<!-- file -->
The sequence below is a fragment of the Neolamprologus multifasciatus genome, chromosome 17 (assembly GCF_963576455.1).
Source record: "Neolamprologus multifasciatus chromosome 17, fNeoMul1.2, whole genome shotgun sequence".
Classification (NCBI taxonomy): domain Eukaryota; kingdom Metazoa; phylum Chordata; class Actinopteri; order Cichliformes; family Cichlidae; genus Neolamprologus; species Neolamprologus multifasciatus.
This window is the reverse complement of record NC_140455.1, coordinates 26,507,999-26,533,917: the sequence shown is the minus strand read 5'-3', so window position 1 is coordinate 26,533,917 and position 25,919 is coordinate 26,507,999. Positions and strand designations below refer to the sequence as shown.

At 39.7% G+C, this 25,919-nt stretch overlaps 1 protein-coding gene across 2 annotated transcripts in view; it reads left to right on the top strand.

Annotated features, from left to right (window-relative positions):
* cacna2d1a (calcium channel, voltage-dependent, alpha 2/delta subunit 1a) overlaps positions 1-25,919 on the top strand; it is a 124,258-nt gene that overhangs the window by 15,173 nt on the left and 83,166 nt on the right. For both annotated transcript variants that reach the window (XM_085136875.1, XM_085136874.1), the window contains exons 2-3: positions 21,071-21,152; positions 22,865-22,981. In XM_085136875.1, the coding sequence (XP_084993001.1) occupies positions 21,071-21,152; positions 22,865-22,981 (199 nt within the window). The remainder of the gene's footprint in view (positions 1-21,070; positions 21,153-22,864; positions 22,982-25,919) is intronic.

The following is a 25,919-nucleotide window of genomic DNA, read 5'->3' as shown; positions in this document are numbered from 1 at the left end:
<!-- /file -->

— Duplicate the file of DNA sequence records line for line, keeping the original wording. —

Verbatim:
The sequence below is a fragment of the Neolamprologus multifasciatus genome, chromosome 17 (assembly GCF_963576455.1).
Source record: "Neolamprologus multifasciatus chromosome 17, fNeoMul1.2, whole genome shotgun sequence".
Classification (NCBI taxonomy): domain Eukaryota; kingdom Metazoa; phylum Chordata; class Actinopteri; order Cichliformes; family Cichlidae; genus Neolamprologus; species Neolamprologus multifasciatus.
This window is the reverse complement of record NC_140455.1, coordinates 26,507,999-26,533,917: the sequence shown is the minus strand read 5'-3', so window position 1 is coordinate 26,533,917 and position 25,919 is coordinate 26,507,999. Positions and strand designations below refer to the sequence as shown.

At 39.7% G+C, this 25,919-nt stretch overlaps 1 protein-coding gene across 2 annotated transcripts in view; it reads left to right on the top strand.

Annotated features, from left to right (window-relative positions):
* cacna2d1a (calcium channel, voltage-dependent, alpha 2/delta subunit 1a) overlaps positions 1-25,919 on the top strand; it is a 124,258-nt gene that overhangs the window by 15,173 nt on the left and 83,166 nt on the right. For both annotated transcript variants that reach the window (XM_085136875.1, XM_085136874.1), the window contains exons 2-3: positions 21,071-21,152; positions 22,865-22,981. In XM_085136875.1, the coding sequence (XP_084993001.1) occupies positions 21,071-21,152; positions 22,865-22,981 (199 nt within the window). The remainder of the gene's footprint in view (positions 1-21,070; positions 21,153-22,864; positions 22,982-25,919) is intronic.

The following is a 25,919-nucleotide window of genomic DNA, read 5'->3' as shown; positions in this document are numbered from 1 at the left end: